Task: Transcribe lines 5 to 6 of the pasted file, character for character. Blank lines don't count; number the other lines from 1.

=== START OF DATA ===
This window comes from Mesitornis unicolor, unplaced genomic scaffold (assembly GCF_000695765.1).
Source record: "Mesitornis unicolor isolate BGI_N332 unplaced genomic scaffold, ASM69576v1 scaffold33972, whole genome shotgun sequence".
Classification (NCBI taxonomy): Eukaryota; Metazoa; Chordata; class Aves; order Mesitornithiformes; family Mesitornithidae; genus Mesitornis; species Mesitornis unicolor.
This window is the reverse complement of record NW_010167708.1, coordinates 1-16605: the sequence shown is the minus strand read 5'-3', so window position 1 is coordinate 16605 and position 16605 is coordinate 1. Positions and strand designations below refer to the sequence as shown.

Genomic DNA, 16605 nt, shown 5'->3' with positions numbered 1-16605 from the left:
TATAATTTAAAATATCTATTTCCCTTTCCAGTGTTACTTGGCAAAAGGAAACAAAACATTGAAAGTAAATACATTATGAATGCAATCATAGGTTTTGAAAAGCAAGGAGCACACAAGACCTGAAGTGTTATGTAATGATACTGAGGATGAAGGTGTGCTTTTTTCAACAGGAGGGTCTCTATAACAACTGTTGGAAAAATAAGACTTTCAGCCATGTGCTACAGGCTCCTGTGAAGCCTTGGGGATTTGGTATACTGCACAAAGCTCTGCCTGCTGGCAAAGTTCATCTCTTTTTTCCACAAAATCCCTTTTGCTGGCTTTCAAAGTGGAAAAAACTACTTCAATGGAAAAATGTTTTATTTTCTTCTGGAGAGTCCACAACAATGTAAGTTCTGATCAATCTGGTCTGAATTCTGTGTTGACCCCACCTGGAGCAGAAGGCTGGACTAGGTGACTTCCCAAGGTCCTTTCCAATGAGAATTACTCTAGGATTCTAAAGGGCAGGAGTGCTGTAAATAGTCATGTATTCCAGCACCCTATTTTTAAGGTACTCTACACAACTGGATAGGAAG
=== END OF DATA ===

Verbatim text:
Genomic DNA, 16605 nt, shown 5'->3' with positions numbered 1-16605 from the left:
TATAATTTAAAATATCTATTTCCCTTTCCAGTGTTACTTGGCAAAAGGAAACAAAACATTGAAAGTAAATACATTATGAATGCAATCATAGGTTTTGAAAAGCAAGGAGCACACAAGACCTGAAGTGTTATGTAATGATACTGAGGATGAAGGTGTGCTTTTTTCAACAGGAGGGTCTCTATAACAACTGTTGGAAAAATAAGACTTTCAGCCATGTGCTACAGGCTCCTGTGAAGCCTTGGGGATTTGGTATACTGCACAAAGCTCTGCCTGCTGGCAAAGTTCATCTCTTTTTTCCACAAAATCCCTTTTGCTGGCTTTCAAAGTGGAAAAAACTACTTCAATGGAAAAATGTTTTATTTTCTTCTGGAGAGTCCACAACAATGTAAGTTCTGATCAATCTGGTCTGAATTCTGTGTTGACCCCACCTGGAGCAGAAGGCTGGACTAGGTGACTTCCCAAGGTCCTTTCCAATGAGAATTACTCTAGGATTCTAAAGGGCAGGAGTGCTGTAAATAGTCATGTATTCCAGCACCCTATTTTTAAGGTACTCTACACAACTGGATAGGAAG